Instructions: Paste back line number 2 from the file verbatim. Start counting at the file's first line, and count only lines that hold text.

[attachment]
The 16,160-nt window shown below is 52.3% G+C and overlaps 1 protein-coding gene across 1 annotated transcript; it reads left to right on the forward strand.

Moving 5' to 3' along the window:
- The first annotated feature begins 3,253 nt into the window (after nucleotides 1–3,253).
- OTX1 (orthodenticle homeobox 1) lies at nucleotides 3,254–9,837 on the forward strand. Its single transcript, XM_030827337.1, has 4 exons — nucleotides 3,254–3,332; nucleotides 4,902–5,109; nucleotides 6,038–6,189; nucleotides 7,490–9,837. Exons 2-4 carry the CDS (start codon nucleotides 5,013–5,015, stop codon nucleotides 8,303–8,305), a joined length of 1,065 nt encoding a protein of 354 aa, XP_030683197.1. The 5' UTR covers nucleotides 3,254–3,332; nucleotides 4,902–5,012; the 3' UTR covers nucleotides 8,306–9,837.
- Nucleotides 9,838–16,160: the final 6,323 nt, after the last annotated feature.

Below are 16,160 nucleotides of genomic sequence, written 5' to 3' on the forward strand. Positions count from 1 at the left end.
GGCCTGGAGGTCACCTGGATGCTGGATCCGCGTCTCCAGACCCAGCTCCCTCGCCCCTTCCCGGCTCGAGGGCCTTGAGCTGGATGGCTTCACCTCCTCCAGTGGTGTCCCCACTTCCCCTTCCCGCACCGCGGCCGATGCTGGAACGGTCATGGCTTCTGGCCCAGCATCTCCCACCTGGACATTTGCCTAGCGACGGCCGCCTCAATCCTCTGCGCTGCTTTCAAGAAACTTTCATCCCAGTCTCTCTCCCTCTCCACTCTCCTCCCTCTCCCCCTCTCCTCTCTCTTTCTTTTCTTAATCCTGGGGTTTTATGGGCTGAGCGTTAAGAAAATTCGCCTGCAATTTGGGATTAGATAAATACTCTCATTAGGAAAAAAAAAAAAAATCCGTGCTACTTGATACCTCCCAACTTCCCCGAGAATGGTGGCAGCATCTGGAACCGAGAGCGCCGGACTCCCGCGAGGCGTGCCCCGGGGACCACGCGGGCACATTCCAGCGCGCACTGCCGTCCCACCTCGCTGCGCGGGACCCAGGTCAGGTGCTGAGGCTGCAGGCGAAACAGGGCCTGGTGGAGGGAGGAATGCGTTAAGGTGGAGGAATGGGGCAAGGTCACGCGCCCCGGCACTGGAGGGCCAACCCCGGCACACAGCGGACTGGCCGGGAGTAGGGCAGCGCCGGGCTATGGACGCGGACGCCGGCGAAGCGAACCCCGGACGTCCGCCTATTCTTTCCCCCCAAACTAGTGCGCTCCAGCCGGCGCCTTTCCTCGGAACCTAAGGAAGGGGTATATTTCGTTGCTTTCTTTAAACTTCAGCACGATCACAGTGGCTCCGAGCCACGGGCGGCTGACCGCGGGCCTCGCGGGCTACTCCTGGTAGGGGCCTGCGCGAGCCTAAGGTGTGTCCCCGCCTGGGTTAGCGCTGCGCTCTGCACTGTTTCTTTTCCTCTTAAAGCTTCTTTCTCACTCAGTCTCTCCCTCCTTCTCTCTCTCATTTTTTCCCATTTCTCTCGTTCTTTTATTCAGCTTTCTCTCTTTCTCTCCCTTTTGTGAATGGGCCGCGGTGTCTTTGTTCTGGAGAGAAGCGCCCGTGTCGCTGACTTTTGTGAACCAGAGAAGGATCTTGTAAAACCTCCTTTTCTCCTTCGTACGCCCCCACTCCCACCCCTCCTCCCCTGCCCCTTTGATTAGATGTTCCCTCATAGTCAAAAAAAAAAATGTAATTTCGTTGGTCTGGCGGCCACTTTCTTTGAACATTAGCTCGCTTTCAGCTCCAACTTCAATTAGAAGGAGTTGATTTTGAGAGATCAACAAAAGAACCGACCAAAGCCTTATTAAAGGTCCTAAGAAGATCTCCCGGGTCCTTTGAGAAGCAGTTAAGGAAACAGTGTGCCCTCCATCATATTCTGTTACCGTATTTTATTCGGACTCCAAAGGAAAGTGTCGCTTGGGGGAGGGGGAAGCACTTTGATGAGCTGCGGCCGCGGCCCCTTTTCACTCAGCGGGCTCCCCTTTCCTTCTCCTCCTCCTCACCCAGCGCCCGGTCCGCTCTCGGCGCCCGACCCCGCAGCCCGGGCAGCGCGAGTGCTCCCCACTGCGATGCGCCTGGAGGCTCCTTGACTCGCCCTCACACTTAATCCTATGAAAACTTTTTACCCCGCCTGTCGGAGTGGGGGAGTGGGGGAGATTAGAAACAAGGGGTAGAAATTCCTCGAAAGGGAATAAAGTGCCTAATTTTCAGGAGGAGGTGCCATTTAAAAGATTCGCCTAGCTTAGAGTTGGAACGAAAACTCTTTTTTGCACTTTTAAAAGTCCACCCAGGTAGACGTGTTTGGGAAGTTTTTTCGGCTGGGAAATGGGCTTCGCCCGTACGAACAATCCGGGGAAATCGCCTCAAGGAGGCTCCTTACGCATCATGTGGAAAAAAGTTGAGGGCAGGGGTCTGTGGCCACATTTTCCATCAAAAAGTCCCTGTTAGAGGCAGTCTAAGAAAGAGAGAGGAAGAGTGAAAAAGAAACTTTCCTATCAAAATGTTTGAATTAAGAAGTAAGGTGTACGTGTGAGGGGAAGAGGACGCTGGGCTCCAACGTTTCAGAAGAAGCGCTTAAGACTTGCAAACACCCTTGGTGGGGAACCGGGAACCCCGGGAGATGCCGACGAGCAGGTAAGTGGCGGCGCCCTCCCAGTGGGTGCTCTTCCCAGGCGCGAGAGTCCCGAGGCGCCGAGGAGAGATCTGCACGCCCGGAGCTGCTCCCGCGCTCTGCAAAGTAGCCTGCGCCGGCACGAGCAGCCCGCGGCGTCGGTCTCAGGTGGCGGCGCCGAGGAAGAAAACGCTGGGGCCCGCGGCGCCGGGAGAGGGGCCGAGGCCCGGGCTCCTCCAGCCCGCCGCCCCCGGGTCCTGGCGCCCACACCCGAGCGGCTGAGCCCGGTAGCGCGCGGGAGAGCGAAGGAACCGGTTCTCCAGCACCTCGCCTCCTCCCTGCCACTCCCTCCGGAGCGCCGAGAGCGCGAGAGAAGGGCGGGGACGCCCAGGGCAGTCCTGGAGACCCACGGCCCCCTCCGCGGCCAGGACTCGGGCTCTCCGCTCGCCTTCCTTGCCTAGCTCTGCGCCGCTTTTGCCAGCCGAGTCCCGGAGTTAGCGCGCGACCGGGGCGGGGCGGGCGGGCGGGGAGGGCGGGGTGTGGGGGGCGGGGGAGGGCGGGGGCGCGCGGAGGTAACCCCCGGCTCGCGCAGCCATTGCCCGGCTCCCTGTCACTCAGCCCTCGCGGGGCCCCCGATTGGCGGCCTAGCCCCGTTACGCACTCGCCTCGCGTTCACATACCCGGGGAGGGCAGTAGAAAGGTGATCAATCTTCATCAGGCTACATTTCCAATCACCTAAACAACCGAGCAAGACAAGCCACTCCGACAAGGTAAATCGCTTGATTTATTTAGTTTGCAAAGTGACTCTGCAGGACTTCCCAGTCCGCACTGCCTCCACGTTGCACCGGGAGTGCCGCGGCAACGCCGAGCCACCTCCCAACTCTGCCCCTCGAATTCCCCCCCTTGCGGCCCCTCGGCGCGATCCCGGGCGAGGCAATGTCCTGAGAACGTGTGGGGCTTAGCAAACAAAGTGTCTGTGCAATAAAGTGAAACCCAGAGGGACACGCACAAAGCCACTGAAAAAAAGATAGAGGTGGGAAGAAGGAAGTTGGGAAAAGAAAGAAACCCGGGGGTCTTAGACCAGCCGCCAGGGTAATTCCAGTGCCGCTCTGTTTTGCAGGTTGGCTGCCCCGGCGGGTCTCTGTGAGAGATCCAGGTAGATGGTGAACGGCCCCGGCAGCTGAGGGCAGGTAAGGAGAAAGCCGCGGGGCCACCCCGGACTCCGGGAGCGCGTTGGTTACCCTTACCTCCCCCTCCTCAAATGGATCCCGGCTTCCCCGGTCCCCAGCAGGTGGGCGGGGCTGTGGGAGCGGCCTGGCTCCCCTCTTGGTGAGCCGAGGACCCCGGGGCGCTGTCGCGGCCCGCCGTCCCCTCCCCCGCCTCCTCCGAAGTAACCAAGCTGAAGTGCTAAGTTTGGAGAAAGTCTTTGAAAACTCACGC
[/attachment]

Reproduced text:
Moving 5' to 3' along the window: